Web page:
So we then draw our wrapped background (by setting the SamplerState to LinearWrap), using opaque (non-see-thru solid) -- layers with transparent pixels would be drawn with nonpremultiplied or alphablend (depending on how the png was made).
Next we draw the bloom layer we already created over top of the scene - stretching it to the screen dimensions(in case it is not already the same).
Finally we call our text drawing method, and then flip the page to present the result(base.Draw).

Step 7) Other Drawing Methods:
Draw ship is simple. It just draws the ship with default settings at it's position, null (to set full image as sourceRect - since it's not a spritesheet), rotation, center of rotation (origin - relative to sourcerect), scale: 1.5
Here I use a different Begin style for Additive blending (brightness stacks up and darkness is more transparent) - this is good for lights, lazers, and background fire halos.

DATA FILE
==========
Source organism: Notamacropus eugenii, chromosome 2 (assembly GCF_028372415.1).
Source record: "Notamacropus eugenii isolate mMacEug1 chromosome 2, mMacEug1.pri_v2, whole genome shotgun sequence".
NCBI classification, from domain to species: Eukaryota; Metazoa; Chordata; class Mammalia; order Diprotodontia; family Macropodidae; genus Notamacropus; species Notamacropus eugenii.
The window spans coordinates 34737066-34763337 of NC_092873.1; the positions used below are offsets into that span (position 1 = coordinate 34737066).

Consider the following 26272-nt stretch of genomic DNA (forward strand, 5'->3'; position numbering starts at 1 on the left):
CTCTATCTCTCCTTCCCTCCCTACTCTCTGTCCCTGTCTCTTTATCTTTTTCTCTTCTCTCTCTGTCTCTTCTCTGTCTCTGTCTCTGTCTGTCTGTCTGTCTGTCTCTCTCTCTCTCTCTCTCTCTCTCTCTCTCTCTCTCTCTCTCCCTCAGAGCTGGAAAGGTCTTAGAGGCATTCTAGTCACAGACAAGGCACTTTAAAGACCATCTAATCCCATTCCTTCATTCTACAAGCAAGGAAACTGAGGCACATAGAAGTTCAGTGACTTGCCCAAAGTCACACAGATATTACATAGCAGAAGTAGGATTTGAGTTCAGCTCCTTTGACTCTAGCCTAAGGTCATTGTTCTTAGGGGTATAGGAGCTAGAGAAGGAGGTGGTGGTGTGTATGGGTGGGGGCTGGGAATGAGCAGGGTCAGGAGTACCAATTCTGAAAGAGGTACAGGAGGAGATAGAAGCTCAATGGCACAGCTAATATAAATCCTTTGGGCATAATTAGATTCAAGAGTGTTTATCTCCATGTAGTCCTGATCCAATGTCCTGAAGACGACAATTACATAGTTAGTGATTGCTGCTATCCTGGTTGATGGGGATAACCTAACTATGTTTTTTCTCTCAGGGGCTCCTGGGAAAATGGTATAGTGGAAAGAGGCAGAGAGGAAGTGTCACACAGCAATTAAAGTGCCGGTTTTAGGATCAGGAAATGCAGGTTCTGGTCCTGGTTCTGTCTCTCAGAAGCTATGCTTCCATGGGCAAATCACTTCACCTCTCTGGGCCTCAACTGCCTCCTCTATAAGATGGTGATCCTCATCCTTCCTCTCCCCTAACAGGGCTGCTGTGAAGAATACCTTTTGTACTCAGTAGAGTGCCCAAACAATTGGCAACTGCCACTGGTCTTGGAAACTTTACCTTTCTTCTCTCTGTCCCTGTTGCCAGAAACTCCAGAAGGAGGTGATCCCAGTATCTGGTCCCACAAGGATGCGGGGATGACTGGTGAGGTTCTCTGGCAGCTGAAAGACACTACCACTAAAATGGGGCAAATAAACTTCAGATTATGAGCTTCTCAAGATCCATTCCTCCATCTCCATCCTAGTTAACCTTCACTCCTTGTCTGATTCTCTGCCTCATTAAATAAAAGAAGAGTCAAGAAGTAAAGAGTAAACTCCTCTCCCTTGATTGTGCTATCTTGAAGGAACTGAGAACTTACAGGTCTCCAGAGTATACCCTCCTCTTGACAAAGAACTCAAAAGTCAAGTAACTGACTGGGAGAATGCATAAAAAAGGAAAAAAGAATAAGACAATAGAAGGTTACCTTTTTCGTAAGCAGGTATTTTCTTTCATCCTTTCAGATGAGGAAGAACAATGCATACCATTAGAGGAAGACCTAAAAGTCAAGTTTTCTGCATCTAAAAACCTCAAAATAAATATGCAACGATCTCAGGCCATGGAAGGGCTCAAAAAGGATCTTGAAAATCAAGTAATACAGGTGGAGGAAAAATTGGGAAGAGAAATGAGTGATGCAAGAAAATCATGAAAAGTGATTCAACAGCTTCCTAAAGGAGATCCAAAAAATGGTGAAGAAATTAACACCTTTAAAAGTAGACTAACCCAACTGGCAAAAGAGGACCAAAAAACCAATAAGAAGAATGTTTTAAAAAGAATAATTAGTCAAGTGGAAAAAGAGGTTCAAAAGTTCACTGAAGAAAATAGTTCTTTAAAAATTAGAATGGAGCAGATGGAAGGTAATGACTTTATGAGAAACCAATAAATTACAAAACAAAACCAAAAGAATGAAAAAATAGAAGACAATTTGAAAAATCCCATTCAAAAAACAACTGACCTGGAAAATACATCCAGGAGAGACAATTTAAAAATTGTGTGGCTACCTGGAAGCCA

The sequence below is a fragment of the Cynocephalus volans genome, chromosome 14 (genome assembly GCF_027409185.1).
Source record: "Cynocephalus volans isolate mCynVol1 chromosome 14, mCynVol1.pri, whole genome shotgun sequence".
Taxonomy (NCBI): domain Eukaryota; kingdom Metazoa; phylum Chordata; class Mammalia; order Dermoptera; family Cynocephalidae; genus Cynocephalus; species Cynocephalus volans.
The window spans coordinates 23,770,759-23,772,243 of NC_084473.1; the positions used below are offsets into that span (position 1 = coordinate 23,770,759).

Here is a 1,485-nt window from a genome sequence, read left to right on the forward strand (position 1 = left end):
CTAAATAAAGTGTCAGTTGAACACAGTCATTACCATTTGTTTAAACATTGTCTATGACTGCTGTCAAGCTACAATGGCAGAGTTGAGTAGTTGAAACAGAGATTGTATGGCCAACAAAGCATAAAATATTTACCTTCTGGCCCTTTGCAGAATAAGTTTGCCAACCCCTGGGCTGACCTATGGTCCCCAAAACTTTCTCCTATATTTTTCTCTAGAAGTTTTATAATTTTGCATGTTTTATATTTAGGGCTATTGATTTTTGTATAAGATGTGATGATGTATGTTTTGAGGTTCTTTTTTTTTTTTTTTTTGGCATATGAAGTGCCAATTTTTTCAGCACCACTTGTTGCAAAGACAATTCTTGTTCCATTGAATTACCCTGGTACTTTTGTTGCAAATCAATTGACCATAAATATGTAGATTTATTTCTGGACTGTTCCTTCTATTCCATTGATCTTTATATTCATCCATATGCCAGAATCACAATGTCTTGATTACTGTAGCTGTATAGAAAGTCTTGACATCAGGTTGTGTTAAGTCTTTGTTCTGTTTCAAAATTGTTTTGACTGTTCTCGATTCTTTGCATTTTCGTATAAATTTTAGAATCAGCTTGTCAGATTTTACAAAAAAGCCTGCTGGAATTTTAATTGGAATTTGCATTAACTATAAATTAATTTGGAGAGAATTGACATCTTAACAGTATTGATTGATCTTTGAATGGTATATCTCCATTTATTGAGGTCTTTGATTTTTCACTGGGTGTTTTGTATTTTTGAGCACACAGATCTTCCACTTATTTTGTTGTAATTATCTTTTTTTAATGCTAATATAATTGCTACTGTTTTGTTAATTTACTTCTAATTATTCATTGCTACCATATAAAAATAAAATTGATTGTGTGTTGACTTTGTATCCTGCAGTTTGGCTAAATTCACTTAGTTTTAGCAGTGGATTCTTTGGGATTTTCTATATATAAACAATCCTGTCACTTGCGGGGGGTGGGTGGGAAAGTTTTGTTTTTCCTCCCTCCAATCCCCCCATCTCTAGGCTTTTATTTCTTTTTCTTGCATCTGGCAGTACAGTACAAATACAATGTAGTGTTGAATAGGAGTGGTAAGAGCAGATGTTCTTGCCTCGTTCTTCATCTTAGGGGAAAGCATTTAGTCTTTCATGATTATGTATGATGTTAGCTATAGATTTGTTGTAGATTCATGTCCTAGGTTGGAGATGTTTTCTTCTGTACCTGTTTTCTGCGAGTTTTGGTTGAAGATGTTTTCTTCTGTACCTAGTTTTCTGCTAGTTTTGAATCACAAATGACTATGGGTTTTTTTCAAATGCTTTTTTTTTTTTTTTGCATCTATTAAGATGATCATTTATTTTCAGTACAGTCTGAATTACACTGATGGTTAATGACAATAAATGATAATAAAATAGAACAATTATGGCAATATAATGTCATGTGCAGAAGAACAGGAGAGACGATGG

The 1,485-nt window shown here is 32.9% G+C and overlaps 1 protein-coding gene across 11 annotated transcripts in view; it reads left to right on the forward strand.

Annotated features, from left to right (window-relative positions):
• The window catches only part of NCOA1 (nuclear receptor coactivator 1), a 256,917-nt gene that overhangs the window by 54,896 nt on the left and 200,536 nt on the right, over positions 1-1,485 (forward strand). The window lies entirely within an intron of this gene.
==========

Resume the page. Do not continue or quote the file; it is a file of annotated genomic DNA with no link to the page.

All the lazers are drawn with the white center part and additively blending the glow colored red over top (you can try other colors). The text drawing is pretty straight forward (black and white versions with offset so easier to see)

// D R A W   S H I P 
void DrawShip()
    spriteBatch.Draw(shipImage, pos, null, Color.White, rotation, new Vector2(shipImage.Width/2, shipImage.Height/2), 1.5f, SpriteEffects.None, 0f);

// D R A W   L A Z E R S
void DrawLazers()
    if (lazers.Count < 1) return;
    spriteBatch.Begin(SpriteSortMode.Deferred, BlendState.Additive, SamplerState.LinearClamp, DepthStencilState.None, RasterizerState.CullNone);
    int i = 0; 
    do {
        spriteBatch.Draw(lazer_images, lazers[i].pos, lazer1_rect, Color.White, lazers[i].rot, lazer1_orig, lazers[i].scale, SpriteEffects.None, 0f);
        spriteBatch.Draw(lazer_images, lazers[i].pos, glow_rect,   Color.Red, lazers[i].rot,   glow_orig, lazers[i].scale, SpriteEffects.None, 0f);
    } while (i < lazers.Count); // could use foreach too (shouldn't impact performance noticably)

// D R A W   O V E R L A Y   T E X T 
void DrawOverlayText()
    string text = "A = settings (" + bloom.Settings.Name + ")\n" +
                    "X = show buffer (" + bloom.ShowBuffer.ToString() + ")\n" +